5.1.2 Goldman’s Level-Theory as a Psychological Theory of Categorization
It is convenient to use the term ‘doing’ for that to which a cascade description applies: there is one doing, for example with the door, but this one doing can be categorized in many different ways as constituting as many different types, or categories, of action as the cascade provides. In the discussion of his theory of action with other philosophers, Goldman emphasizes that the distinction of types involved in a cascade of action is a psychological distinction, not a distinction of things out there in the world. The cascade agent produces one doing, but it is categorized simultaneously at different levels in a hierarchy of level-generation (Goldman, 1979). A cascade forms in our minds, in our view and cognitive modeling of what is going on or what we are doing ourselves. What a person does in a concrete situation, to us, is, in our reality, all these acts in the cascade at the same time. The particular doing in our door example of level-generation may belong at the same time to the action categories ‘push against the door’, ‘open the door for Adam’, ‘do Adam a favor’, and maybe others. It is important to realize that the different categories we may apply to the one underlying doing are not just a bunch of categories that are somehow associated. Rather they are organized in a tree structure of dependence. The higher actions depend for their coming about on the lower actions that “generate” them. And all higher-level actions depend on necessary circumstances to come about.
As the door example illustrates, the formation of cascades takes place even with as simple actions as opening a door. We may well assume that humans categorize almost any willful action by a human as a cascade of action rather than just as the basic physical doing. We will inevitably try to interpret the actions of others in terms of the intentions they pursue by doing what they do; if they act on an artefact in a normal way, for example on a door, we will assume that the action is related to the usual function of the object. Thus, categorizing an action as ‘opening the door’ would provide a causal explanation of the observable physical act.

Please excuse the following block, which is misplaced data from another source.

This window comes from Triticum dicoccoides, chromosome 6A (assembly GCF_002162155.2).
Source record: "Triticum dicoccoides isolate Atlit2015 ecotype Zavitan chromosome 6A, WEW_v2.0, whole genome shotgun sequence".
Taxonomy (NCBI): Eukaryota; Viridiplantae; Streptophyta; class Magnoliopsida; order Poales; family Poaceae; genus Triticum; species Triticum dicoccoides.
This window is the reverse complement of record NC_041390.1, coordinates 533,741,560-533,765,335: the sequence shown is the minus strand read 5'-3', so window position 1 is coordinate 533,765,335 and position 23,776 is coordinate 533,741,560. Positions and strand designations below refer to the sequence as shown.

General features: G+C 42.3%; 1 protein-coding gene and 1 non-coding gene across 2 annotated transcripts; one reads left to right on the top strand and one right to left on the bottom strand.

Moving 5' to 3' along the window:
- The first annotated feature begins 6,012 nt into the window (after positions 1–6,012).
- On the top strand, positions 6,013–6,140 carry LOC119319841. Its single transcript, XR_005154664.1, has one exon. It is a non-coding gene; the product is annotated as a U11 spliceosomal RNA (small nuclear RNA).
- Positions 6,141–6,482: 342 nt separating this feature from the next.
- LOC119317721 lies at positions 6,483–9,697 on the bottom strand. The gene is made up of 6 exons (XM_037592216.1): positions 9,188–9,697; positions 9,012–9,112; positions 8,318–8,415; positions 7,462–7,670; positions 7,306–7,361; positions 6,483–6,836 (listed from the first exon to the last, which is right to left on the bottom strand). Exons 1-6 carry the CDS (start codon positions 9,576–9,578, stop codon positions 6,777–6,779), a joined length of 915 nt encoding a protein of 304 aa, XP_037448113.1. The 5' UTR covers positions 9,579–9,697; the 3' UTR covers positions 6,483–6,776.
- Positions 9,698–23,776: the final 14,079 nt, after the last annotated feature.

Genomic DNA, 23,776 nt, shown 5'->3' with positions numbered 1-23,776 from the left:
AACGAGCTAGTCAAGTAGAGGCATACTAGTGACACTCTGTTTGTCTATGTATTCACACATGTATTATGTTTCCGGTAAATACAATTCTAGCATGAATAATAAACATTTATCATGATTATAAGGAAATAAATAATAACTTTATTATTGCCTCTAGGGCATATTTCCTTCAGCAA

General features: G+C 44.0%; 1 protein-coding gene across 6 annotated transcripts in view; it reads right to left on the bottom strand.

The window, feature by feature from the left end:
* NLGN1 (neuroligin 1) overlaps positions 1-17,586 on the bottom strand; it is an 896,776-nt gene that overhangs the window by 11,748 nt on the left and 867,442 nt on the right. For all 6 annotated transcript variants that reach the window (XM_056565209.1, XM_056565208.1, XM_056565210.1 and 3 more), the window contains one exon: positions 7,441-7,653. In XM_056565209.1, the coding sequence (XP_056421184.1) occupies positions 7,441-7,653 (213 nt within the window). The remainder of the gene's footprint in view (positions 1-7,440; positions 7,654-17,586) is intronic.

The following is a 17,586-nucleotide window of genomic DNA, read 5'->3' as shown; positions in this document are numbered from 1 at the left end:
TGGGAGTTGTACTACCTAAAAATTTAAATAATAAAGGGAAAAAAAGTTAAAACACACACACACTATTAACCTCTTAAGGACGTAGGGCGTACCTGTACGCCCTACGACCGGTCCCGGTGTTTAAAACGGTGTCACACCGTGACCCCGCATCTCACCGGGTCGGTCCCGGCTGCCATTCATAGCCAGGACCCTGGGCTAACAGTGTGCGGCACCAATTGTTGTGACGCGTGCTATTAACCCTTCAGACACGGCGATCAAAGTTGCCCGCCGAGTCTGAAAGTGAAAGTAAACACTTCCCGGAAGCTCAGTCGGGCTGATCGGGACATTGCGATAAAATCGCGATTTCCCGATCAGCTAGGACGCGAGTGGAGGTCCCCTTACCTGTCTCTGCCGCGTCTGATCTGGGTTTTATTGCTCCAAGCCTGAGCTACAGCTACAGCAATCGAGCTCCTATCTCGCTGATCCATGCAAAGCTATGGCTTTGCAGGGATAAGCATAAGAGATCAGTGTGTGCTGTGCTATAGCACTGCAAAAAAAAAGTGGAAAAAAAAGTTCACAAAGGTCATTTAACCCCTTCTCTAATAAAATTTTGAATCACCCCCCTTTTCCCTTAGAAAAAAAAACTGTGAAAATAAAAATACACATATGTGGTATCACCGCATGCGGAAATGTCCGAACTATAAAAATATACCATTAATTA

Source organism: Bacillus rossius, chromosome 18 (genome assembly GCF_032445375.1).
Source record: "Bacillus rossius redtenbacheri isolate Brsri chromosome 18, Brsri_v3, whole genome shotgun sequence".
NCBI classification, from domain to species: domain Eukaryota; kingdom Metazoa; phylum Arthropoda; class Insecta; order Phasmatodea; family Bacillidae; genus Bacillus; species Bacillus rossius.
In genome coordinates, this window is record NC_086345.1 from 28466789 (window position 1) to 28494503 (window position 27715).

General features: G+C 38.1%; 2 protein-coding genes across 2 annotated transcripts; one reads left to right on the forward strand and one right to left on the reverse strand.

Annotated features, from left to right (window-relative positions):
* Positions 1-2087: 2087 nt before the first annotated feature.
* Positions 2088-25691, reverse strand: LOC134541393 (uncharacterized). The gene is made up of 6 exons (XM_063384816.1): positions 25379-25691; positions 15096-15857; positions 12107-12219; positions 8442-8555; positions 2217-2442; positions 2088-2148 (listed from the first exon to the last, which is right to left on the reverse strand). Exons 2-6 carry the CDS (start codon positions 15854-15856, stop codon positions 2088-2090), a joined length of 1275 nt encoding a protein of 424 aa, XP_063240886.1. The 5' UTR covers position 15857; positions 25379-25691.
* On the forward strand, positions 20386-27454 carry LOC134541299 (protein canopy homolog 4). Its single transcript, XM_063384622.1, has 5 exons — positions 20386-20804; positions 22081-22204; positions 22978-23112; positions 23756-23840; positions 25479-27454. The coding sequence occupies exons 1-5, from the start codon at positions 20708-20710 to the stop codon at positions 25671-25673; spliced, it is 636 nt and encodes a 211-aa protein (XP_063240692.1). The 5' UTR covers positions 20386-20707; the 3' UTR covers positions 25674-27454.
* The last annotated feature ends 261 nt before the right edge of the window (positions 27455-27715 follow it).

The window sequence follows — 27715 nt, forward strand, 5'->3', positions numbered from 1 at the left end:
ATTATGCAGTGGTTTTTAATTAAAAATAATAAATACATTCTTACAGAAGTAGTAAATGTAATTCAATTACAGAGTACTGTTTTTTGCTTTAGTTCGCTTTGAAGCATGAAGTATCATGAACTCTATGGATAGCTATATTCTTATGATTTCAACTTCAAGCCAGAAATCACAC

5.1.3 Social Action and Interaction
One observation relevant in our context is the fact that social action necessarily constitutes higher-level action. Searle (1995) developed a theory of social reality that distinguishes between a physical level and a social level of action, persons, and objects. A certain movement with the head is an approval if and only if it counts as such; a human is the president of Canada if and only if they count as such, and a piece of paper is money if and only if it counts as money. The things that count as something in these examples are physical entities and what they count as are social, entities that is, entities in our social reality. Notably, in all these cases, the things considered are necessarily both at the same time: the physical entity and the social-reality entity. For the part of Searle’s theory concerning acts, the relation between things at the physical and at the social level is captured by Goldman’s more general notion of level-generation.
As a consequence of the principal higher-level character of social action, social behavior always ‘parasitizes’ on more basic physical behavior.Footnote 3 For example, one may turn up the corners of one’s mouth and expose the front teeth and thereby level-generate a smile which, if directed at someone, may under circumstances constitute a social signal which constitutes a display of affection, or something else. Up from the level ‘smiling at someone’, the cascade reaches a social level. If we go back to the example in the introduction, we get an even more complex structure. Using an upward arrow ↥ for level-generation, we can represent the cascade bottom-up as in Fig. 7.
As the example illustrates, own action may cascade to ultimately giving oneself a pleasure (or any other kind of emotional experience) by doing what one does. Obviously, this too cannot be done without the support of some physical action. We may keep in mind two general points about cascades: (i) physical action may cascade to social action, and (ii) action may cascade to obtaining an emotional experience, where emotional-level action may or may not come about by means of social-level action like in our fictitious example.